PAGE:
The Kenyan shilling traded between USD/KES 139.36 – 140.360 this week from USD/KES 139.11/139.80 the previous week, a new high for the year. The increasing USD/KES rate is likely due to the mismatch between U.S. dollar supply and demand across Kenya.  In other news, the European Union and Kenya are set to announce a trade deal which will give Kenya tariff-free access to the European Union, its biggest export market (such as agricultural products such as tea, coffee, cut flowers, peas, and beans). This will also attract investment and financing in the medium to long term from the European Union. We expect the shilling to remain under slight pressure due to the demand for U.S. dollars from the manufacturing and energy sectors.

Further reading:  

DW.com – EU trade deal: Kenya opens its market to European goods

Ugandan Shilling (USh)

Compiled by Yadhav Panday

This Wednesday, June 21st, USD/UGX traded at 3,701.00, up 0.16% from last Friday. In the previous four weeks, USD/UGX increased by 0.64%. Uganda’s economy could be drastically affected as the country’s public debt and interest payments to creditors continue to rise, which further limits spending on the most productive sectors.

Looking ahead, we expect the USD/UGX to rise in the coming weeks among possible reactions by the World Bank to the passage of the 2023 Anti-Homosexuality Act. 

Further reading:  

Monitor – Uganda walks a tightrope as public debts soars

Tanzanian Shilling (TSh)

Compiled by Kristin Van Helsdingen

USD/TZS remained stable this past week, with the average daily rate remaining in a narrow range between 2,387 and 2,389. Currently, the Tanzanian shilling seems to have weakened against the U.S. dollar and is trading at 2,395 at the time of writing.

On Tuesday, June 20, 2023, the Bank of Tanzania (BoT) warned local businesses against transacting in U.S. dollars. The BoT reminded the public that the Tanzanian shilling is the only currency that should be used, and all pricing should be made in terms of shillings. This law is in order to give the BoT more control over its forex pricing.

This week, the Tanzanian government is said to be debating the proposed budget for the next fiscal year. This will continue until next Tuesday, and thereafter, the members of parliament will be able to vote for or against the proposed budget.

As the BoT keeps a keen watch on the USD/TZS currency pair, we expect the Tanzanian shilling to remain relatively stable with a slight dip. USD/TZS is expected to be trading around the USD/TZS 2,390 level.

Further reading:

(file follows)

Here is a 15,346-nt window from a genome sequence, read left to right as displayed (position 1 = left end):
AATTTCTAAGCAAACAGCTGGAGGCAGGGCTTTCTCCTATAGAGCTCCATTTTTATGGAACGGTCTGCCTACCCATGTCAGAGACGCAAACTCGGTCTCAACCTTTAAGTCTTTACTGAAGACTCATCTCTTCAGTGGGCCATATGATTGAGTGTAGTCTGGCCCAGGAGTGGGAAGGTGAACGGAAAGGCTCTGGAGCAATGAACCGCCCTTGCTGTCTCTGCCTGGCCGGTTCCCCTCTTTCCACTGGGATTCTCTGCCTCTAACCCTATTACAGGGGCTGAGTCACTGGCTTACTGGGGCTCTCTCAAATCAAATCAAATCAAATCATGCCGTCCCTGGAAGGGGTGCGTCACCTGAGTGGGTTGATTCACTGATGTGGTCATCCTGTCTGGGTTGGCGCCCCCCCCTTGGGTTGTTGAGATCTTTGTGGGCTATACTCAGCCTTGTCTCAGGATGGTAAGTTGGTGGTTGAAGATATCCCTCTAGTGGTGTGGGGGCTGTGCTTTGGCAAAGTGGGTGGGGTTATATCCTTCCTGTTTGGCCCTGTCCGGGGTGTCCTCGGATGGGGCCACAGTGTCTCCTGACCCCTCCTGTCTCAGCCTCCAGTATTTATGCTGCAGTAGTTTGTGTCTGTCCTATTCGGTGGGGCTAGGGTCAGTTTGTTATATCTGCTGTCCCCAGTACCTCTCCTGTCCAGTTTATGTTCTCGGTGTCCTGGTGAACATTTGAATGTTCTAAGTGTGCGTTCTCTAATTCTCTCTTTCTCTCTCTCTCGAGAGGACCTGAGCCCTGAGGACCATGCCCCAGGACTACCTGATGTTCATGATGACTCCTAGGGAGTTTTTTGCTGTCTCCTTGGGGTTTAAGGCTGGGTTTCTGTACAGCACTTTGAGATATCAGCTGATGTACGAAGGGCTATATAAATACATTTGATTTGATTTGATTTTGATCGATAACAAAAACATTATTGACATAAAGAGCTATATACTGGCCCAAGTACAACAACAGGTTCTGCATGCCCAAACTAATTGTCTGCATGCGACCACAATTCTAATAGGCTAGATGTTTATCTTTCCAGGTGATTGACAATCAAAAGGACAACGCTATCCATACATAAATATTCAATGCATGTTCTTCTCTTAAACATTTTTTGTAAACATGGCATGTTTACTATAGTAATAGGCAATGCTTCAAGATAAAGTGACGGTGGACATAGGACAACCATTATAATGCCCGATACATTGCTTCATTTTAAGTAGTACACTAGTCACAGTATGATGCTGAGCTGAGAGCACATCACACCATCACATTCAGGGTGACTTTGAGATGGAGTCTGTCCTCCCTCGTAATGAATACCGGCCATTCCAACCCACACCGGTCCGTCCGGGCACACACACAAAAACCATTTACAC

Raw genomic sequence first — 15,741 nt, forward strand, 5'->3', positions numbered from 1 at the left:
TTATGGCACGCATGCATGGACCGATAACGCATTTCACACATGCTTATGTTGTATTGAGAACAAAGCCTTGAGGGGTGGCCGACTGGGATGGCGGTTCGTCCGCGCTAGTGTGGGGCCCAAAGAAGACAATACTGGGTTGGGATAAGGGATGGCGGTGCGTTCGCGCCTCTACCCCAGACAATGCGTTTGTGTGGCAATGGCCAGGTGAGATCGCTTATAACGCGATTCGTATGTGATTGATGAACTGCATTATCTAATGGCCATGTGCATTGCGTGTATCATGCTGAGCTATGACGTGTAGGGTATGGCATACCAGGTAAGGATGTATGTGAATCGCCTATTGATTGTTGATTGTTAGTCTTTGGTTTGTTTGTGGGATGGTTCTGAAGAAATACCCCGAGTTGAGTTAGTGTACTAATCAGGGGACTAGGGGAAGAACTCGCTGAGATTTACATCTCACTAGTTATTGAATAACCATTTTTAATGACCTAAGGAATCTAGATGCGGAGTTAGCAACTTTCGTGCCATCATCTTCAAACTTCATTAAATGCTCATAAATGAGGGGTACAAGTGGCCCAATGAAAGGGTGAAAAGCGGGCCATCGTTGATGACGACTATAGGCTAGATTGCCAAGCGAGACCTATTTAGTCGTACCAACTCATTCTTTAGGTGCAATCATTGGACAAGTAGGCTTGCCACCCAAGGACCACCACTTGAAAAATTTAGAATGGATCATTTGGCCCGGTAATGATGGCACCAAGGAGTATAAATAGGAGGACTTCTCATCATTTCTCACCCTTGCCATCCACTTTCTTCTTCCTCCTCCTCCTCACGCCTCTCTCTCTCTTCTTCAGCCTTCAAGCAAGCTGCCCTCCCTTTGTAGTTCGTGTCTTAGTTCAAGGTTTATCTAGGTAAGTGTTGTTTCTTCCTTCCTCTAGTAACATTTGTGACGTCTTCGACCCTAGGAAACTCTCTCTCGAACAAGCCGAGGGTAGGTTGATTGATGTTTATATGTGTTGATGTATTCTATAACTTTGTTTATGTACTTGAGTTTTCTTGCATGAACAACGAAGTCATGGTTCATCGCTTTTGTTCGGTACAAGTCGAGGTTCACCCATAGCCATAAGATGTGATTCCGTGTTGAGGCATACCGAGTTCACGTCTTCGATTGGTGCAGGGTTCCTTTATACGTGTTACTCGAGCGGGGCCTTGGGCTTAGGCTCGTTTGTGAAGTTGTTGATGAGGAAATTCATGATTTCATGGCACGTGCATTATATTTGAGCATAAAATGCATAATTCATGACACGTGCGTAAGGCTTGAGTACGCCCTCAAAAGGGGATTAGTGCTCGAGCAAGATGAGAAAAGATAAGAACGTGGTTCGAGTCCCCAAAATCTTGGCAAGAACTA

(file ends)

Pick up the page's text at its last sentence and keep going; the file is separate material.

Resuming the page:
AFRICA PRESS – Tanzania’s Central Bank bans dollar payments

AFRICA PRESS – Budget debate kicks off today

West African CFA Franc Region (XOF) 

Compiled by Jean Cédric Nando KOUA

Of note this week is that the cost of bank credit has risen sharply in the XOF region. Between March 2022 and March 2023, the cost rose from 6.28% to 6.75%, mainly due to the numerous increases in the central bank’s key interest rate in order to reduce inflation.

Cash loans and home loans are the most affected, with percentage point rises of 1.2 and 0.17, respectively, taking rates to 6.73% and 6.75%, respectively. 

Further reading:  

Sika finance – Rising cost of bank credit in the WAMU: Borrowers face rising rates

Central African CFA Franc Region (XAF)

Compiled by Jean Cédric Nando KOUA

Cameroon has signed a XAF 10 billion financing agreement with the African Development Bank.

This financing should be used for the implementation of the public finance governance support project. The objective of this project is to further improve the collection and securing of tax revenue, limit budgetary risks by intensifying controls and systematizing audits, and to fight against corruption.

The implementation of such a project should enable Cameroon to improve its public finance management. 

Further reading:  

Sika finance – Cameroon: CFA 10 billion from the AfDB to improve public finance management

 

Issued by AZA Finance, this Newsletter is produced as a service to our clients. It is prepared by our dealing professionals and is based on their understanding and interpretation of market events. AZA Finance cannot be held responsible for any losses of whatever nature sustained as a result of action taken based on comments contained in this publication.